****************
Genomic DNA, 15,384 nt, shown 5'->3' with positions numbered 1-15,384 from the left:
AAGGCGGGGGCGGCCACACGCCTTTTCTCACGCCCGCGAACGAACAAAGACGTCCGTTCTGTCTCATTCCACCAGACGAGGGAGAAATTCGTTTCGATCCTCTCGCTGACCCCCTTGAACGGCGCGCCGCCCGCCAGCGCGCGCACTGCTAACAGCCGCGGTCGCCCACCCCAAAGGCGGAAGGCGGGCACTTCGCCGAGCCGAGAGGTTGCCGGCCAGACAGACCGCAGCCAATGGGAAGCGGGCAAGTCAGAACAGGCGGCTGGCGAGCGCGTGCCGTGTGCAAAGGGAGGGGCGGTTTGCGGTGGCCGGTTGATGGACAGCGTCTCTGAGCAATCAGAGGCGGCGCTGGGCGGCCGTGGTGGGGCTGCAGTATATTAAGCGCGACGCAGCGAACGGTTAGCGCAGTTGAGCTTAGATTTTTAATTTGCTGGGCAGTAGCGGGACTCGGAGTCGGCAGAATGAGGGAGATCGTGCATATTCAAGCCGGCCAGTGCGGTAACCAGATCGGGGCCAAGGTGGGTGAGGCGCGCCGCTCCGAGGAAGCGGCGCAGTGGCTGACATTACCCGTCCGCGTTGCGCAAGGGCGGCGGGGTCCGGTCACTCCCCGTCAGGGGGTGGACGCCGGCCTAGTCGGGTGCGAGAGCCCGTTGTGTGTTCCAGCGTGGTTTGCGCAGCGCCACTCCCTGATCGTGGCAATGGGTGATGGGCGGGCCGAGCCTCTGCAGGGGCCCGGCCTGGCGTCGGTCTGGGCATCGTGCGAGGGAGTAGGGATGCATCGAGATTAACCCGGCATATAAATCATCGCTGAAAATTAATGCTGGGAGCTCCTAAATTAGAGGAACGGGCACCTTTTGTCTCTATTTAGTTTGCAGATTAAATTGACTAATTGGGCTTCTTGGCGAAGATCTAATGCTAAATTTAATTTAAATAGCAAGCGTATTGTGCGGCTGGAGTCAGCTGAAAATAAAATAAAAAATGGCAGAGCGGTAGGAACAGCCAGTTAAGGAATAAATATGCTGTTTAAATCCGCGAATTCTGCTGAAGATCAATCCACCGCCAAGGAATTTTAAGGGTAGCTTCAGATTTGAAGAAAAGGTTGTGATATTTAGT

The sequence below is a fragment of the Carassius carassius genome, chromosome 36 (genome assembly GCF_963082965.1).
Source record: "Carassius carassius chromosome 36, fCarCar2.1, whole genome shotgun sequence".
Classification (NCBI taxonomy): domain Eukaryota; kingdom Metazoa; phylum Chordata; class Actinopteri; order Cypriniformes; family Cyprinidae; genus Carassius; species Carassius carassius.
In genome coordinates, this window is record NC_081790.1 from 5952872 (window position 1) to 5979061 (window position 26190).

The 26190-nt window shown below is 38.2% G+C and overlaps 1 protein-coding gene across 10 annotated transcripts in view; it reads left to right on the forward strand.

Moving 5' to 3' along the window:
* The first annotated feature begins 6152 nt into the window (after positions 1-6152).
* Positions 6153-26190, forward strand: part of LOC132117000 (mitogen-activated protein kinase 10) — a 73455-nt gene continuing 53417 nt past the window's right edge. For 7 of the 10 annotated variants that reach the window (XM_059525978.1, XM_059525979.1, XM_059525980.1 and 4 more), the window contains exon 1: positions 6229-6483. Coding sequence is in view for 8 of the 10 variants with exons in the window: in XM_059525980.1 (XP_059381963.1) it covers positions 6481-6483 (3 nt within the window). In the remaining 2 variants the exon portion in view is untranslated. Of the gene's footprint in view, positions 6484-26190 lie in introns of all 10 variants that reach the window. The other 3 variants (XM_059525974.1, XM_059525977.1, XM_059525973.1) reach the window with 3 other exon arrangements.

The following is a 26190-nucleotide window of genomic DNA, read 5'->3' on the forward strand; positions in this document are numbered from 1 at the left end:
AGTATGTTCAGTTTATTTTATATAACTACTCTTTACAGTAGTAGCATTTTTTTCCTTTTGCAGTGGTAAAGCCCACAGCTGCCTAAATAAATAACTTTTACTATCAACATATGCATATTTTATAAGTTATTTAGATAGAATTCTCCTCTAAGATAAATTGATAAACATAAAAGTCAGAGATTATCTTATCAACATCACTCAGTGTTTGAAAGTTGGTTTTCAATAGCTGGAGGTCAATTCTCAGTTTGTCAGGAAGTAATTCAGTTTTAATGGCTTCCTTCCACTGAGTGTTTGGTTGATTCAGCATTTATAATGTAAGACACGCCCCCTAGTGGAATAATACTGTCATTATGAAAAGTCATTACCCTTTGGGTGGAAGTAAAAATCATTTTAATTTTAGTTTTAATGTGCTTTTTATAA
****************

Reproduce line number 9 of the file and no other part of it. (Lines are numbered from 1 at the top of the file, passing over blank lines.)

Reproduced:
* The first annotated feature begins 6152 nt into the window (after positions 1-6152).